To: cuny_movement {AT} lists.riseup.
net, CCU – discussion <cuny-contingents-discussion {AT}>,
adjunct-l <ADJUNCT-L {AT}>, GSOC Group <gcsoc {AT}>, militant-inquiries {AT}, gcspacepubs {AT}
< >


We write this statement from an occupied New School University:


At 8pm, December 18th, over 75 students reclaimed the cafeteria at the New School University as an autonomous student center. Students from several Universities commandeered this space. Students of City College, Borough of Manhattan Community College, Hunter College and the CUNY Graduate Center are here participating in this struggle. This is every student’s occupation.


If this can happen at the New School, through the organized activity of 75 dedicated students, it can happen at CUNY. And we certainly have reason to be upset:  On the first day of the Fall 2008 semester, the CUNY budget was slashed $50.6 million.  Massive layoffs plague all our schools. We are now being told of a looming $600-per-year tuition hike and more colossal budget cuts to CUNY students and teachers, in a school that was once FREE.


We will continue this campus occupation until our demands are met. While the demands tonight are specific to The New School we will not be satisfied until the students and faculty of CUNY, NYU, all the consortium schools and beyond, have control over their universities. Education should be free, student debts should be cancelled, students and workers should work together to achieve our goals, and we start here.


Please, come out to the New School and support us! Join us! We are at 65 5th avenue (between 13th and 14th St.). The building will be open to all consortium students at 7:30am, we invite you to come any time tomorro w, but particularly at 10:30 when there will be a rally and press conference. The morning hours will be crucial, and the student-occupiers need to know that we are not struggling alone!


Our next stop? CUNY.
–       CUNY students at The New School in Exile


Frank at 718.314.2328, fmanning {AT}
Conor Tomás Reed at 979.204.9253, cocoreed {AT}


—-below we attach the communiqué from all of The New School in Exile—–


An Open Letter: Come Occupy a Building with Us…Now


Dear Friends,


We are writing to you from the inside of the New School Graduate Faculty Building on 65 5th Ave.  We are occupying it. Right now. Literally.


Students of the New School University, along with our partners from other universities and groups ­ like NYU, Hunter College, City College of NY, CUNY Graduate Center, and Borough of Manhattan Community College, have organically risen up to demand the resignation of President Bob Kerrey, Executive Vice President James Murtha, and Board Member/torturer Robert B. Millard (he multi-tasks). We have come together to prevent our study spaces from being flattened by corporate bulldozers, to have a say in who runs this school, to demand that the money we spend on this institution be used to facilitate the creation of a better society, not to build bigger buildings or invest in companies that make=2 0war. We have come here not only to make demands, but also to live them. Our presence makes it clear that this school is ours, and yours, if you are with us.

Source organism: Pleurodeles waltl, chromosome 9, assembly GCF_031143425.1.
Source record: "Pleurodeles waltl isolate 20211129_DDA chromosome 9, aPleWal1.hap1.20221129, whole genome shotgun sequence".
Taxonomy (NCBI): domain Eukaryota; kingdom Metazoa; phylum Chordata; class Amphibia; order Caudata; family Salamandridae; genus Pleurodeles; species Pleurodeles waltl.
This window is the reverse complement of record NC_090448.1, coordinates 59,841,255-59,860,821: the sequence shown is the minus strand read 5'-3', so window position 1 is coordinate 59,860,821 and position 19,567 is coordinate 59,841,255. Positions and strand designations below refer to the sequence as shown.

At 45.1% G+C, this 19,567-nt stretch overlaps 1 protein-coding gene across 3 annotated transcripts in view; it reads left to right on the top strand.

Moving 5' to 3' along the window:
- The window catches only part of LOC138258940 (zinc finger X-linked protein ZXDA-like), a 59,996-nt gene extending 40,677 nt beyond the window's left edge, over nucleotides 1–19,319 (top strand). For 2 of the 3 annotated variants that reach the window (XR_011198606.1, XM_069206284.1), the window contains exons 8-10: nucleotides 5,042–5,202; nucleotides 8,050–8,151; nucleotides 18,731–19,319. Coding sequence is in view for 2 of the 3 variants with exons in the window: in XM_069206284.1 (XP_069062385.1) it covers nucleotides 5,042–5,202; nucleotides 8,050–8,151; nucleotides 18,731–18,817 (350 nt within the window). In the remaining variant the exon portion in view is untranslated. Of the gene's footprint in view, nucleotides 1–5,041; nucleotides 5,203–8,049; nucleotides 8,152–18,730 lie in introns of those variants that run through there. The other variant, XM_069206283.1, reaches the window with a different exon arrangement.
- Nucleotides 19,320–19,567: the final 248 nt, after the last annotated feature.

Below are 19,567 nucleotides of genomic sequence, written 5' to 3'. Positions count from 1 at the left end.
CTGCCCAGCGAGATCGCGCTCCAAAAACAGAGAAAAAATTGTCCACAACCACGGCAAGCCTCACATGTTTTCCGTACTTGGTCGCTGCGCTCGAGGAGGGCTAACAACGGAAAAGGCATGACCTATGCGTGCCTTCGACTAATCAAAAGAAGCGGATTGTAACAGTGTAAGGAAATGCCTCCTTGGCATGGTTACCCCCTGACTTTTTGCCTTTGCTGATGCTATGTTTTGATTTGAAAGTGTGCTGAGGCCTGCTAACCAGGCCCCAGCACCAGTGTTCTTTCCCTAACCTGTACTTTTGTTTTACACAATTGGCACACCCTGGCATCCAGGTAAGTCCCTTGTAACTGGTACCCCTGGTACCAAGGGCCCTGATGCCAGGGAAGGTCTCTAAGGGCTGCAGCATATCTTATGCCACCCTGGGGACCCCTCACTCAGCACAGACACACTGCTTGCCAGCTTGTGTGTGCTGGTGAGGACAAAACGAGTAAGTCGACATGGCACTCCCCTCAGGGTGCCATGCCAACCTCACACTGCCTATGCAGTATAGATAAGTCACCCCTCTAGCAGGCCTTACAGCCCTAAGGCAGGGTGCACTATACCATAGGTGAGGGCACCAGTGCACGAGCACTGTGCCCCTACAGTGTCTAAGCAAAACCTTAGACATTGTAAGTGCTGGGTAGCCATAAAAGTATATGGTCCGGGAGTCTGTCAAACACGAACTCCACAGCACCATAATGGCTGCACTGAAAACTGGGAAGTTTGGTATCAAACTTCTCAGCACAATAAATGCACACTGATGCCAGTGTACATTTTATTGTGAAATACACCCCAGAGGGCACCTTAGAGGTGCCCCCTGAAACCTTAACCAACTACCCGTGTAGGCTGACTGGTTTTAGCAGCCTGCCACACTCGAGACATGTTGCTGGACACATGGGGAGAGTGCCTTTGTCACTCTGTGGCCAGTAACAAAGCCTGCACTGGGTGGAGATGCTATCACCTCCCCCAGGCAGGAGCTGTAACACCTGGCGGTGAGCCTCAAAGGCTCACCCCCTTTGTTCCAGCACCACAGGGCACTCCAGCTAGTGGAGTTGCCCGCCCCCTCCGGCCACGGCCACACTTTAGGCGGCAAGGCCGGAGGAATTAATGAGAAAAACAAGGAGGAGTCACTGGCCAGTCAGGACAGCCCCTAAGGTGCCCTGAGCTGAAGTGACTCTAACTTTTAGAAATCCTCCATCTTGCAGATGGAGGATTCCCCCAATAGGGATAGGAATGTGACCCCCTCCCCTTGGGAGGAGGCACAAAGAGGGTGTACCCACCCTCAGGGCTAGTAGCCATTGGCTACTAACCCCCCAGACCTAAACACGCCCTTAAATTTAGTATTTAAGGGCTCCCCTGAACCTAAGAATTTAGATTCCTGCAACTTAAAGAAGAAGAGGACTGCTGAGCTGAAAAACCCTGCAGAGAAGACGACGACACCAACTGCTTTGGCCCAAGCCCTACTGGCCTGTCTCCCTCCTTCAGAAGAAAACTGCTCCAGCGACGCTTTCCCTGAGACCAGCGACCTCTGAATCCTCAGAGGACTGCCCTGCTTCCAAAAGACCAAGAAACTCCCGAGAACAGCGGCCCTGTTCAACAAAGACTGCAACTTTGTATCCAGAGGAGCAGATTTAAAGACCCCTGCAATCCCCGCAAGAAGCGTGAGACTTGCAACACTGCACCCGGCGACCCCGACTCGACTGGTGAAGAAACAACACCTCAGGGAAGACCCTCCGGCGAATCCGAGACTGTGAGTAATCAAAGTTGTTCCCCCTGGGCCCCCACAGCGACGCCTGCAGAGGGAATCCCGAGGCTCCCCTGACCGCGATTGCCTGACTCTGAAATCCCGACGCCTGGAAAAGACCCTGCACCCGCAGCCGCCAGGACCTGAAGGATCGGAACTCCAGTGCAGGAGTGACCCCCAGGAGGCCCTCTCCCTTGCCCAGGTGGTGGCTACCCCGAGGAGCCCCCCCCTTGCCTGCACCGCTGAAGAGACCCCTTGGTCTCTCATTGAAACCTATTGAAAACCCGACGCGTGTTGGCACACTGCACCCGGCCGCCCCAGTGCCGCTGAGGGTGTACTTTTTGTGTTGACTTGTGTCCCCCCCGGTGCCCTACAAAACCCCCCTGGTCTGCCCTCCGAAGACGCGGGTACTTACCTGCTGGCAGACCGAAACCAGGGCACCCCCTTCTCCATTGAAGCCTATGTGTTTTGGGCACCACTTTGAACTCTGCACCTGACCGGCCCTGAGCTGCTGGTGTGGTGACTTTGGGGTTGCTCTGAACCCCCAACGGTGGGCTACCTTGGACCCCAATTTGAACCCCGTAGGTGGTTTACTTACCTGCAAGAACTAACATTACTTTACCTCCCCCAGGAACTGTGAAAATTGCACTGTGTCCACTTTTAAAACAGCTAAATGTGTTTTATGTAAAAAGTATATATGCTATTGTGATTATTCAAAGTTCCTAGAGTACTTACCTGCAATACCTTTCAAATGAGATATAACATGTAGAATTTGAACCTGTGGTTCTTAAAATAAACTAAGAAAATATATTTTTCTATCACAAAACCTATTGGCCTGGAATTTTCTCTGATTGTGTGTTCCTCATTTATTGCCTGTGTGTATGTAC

The outside doors have been closed now, so we can’t exactly invite you in…sorry… We know you wanted a piece of the action, but we’ll be around for quite some time. Join us at 7 AM tomorrow when the doors open again, or come now to stand outside with a sign in solidarity. You are cordially invited to join us in any way you can. We are not going anywhere. In the meantime, check out our Web site: We have all night to make things interesting, and the website will continue to be updated. Stay tuned for the musical pieces, doctoral dissertations, and creative finger-paintings that seem to be the natural result of 150 students locked into a building together for a night.


We are here, making decisions collectively, doing teach-ins, listening to music, studying, singing. We’ve got an upright bassist, guitarists and vocalists (If anyone can volunteer a drum-set we’ll be well on our way…). We’ll be here until this university changes, or until the party gets boring (but it doesn’t seem likely that will happen). We’re not going anywhere. We hope to see you soon, and if you really can’t wait a few hours ­ what the hell ­ occupy your own universities or work spaces.